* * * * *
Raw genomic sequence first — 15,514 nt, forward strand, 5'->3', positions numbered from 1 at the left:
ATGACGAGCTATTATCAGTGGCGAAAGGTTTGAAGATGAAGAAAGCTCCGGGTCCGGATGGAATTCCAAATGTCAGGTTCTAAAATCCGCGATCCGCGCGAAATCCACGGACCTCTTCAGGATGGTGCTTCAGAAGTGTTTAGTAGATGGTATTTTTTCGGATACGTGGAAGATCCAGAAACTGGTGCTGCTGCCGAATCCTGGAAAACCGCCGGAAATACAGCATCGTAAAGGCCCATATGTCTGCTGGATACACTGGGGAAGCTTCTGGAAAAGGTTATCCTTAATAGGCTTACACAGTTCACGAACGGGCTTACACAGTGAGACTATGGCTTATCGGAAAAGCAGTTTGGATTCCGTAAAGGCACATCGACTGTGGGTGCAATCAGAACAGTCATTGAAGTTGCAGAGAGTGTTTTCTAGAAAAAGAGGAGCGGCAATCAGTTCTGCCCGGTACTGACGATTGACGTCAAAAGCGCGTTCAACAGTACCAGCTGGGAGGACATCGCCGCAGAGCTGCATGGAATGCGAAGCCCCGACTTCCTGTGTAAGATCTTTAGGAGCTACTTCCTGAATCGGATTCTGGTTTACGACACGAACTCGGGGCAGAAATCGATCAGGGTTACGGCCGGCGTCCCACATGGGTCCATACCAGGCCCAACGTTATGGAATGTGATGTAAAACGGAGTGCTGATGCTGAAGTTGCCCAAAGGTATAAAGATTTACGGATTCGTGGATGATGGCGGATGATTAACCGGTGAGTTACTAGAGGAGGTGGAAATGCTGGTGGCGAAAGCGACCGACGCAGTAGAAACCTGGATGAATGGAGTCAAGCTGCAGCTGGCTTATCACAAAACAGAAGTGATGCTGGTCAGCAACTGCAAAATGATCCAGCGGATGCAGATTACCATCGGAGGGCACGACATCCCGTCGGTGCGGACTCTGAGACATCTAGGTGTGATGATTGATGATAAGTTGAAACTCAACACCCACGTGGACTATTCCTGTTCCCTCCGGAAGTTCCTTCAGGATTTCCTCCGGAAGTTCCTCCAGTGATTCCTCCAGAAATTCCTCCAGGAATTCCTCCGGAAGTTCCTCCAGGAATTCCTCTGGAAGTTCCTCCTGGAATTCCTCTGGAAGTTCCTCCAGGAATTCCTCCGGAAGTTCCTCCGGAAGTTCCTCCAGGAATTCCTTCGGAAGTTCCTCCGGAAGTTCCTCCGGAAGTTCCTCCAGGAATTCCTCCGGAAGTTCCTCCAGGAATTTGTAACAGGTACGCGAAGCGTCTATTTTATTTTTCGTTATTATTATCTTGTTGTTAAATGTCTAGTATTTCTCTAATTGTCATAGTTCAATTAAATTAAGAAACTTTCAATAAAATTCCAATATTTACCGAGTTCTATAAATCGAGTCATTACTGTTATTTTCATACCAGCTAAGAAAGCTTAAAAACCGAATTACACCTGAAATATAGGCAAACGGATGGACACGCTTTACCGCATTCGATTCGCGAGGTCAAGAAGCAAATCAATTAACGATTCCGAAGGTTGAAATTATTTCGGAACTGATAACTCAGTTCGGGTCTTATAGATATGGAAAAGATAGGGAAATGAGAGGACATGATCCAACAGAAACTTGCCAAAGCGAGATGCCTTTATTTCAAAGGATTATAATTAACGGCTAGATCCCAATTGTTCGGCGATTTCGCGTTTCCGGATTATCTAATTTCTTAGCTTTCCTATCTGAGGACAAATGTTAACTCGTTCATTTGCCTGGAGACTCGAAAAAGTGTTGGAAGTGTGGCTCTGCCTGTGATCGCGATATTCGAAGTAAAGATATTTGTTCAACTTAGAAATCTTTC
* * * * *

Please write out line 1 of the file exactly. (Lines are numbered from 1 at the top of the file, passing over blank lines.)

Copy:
Raw genomic sequence first — 15,514 nt, forward strand, 5'->3', positions numbered from 1 at the left: